A Separate Peace

A few weeks ago, I watched from a distance as an eclectic group of New
Haven residents bearing homemade signs and banners gathered on the
courthouse steps to file a war crimes indictment. Their list of alleged
war criminals included George W. Bush, Dick Cheney, Donald Rumsfeld and
Colin Powell, and they were pressing for prosecution.

A greying, unassuming man clad in stained and faded jeans and an old
denim jacket addressed the crowd through a megaphone: ?We are resisting
and showing our protest to the ones in power!? Standing in rows on the
courthouse steps, the participants clutched their anti-war banners in
silence, staring straight ahead solemnly and purposefully. Someone
distributed copies of the indictment, with a list of the country?s most
powerful officials at the top and the Connecticut Peace Coalition of
New Haven?s email address on the bottom. In unison the group read the
entire indictment aloud. Then a few representatives stepped into the
courthouse to present the document to Connecticut?s Attorney General.
?Now we?ll see what they have to say,? someone remarked smugly. There
was applause and a hesitant chorus of ?yays.?

?Sorry people,? muttered a passerby stopping to glance up at the
protesters. I frowned at him, but I didn?t wholly disagree. Neither did
I correct a friend who referred to them as ?those crazies.? But at the
same time, their stance against attacking Iraq mirrored my own. As the
drumbeat for war had intensified over the past few weeks, I hadn?t been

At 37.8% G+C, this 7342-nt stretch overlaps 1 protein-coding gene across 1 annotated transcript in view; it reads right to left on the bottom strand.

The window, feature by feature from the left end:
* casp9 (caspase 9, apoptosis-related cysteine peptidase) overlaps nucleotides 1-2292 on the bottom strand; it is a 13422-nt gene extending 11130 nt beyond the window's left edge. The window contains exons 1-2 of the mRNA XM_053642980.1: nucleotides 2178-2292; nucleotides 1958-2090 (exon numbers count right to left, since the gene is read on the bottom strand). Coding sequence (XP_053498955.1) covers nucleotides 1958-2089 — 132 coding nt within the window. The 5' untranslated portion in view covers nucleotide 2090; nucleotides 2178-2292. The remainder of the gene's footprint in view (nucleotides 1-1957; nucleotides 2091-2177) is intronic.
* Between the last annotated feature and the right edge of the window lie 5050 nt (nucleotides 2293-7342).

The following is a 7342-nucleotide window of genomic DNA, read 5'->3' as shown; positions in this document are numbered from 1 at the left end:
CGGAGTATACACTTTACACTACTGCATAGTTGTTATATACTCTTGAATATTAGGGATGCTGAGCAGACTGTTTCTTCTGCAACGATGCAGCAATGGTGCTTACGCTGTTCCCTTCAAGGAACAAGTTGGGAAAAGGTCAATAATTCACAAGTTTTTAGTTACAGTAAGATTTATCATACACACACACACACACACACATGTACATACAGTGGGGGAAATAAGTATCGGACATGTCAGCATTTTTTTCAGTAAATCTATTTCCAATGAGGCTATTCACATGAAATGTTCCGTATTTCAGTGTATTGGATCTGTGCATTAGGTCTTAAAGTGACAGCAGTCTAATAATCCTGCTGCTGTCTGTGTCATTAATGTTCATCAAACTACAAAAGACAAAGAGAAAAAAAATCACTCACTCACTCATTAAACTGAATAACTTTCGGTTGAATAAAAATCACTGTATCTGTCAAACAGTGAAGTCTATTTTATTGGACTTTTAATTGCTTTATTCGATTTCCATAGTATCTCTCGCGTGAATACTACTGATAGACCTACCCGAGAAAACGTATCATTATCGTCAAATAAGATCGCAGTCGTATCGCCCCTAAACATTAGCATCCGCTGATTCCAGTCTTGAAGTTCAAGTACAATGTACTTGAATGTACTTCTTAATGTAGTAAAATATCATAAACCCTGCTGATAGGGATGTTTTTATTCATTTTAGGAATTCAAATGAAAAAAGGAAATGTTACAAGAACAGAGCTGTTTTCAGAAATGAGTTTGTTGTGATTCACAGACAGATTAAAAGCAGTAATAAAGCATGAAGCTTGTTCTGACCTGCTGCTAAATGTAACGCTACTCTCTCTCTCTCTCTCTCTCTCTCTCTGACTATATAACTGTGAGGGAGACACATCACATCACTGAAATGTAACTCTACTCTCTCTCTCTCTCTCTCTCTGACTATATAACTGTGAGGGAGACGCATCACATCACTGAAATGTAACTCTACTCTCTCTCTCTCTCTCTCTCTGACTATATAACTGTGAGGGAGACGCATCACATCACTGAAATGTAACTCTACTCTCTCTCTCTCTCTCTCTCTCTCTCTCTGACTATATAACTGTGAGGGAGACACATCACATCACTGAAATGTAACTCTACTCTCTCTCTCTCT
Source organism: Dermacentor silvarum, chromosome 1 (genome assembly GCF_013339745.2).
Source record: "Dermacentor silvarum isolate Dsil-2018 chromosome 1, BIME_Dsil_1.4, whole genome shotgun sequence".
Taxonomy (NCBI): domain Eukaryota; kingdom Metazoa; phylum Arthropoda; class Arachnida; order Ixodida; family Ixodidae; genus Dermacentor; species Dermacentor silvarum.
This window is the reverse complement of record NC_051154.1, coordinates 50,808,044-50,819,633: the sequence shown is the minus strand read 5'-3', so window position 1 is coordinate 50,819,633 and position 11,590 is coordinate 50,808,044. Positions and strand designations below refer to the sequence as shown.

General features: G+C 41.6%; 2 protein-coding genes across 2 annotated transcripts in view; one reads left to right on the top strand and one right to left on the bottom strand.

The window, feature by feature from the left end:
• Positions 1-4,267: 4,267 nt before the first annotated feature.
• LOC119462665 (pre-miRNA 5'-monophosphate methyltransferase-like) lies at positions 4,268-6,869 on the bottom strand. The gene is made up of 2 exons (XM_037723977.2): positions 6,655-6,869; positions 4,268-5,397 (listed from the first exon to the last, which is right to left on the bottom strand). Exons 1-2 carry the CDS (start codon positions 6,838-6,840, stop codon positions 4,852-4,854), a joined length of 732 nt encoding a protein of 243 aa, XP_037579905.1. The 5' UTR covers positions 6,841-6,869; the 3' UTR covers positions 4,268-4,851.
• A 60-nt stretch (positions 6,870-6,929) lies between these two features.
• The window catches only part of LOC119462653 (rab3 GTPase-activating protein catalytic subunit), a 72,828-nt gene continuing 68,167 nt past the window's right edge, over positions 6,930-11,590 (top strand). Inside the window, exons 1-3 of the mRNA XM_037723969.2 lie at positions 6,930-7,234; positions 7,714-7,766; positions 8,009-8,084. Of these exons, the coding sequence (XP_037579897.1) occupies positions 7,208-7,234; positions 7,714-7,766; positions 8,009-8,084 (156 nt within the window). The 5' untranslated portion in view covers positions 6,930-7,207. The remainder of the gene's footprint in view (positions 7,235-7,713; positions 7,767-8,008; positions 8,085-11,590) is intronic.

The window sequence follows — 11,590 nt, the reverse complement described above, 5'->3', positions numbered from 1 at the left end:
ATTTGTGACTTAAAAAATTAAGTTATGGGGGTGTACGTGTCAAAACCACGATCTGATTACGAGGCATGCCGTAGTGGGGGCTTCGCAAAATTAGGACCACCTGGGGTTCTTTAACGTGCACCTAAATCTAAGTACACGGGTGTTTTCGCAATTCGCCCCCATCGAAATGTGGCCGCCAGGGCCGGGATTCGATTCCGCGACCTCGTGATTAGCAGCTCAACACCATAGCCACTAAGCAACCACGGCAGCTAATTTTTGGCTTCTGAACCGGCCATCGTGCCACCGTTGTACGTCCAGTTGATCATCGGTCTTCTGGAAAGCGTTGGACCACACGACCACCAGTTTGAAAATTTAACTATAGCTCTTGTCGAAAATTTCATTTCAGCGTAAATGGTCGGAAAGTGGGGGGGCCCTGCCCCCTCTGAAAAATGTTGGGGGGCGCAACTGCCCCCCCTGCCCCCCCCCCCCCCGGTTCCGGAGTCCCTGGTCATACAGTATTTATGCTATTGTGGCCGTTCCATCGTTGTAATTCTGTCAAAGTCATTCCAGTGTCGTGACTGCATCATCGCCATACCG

able to shake the guilty feeling that students like myself had a role
to play. Hasn?t it traditionally been up to students to tilt the scales
to the left, to keep the government?s hawkish tendencies in line? And
if the protest movement was in fact my inherited duty, didn?t I share
some common ground with the protesters on the courthouse steps? A few days later, I took one of the white armbands that symbolized my
disapproval of war on Iraq. I dangled the frayed strip of cloth from a
strap on my backpack, carefully positioning it where my stance against
the war would be visible?but not too visible.

At one of the Coalition?s tri-weekly street-corner vigils, Joan Cavanagh
had taken up her usual post, solemnly distributing copies of the
group?s latest anti-war leaflet as fellow members stood behind her with
a banner. A loose tweed coat dwarfed her slender frame; a red knit
beret partly hid her shoulder-length grey hair. There was something
resolute about her silhouette, as she extended her arm every time
someone walked by. At forty-eight, Cavanagh is no stranger to the
anti-war movement. She made her debut as a protester when she was
active in her high school, then she dropped out of college after one
semester to join a collective that was working against the war. She
didn?t go back to school until she was 29. ?I actually have the pride
of saying I was in prison on my 21st birthday,? she told me. ?Most of
my friends were pretty cool with it. By that time they weren?t
surprised,? she explained. ?I had already been arrested six or seven
times and had done jail time for it. My mother wasn?t too happy; what
can you say??

About twelve people constitute what Cavanagh termed the ?core group,?
those who regularly come to the weekly coalition meetings. There are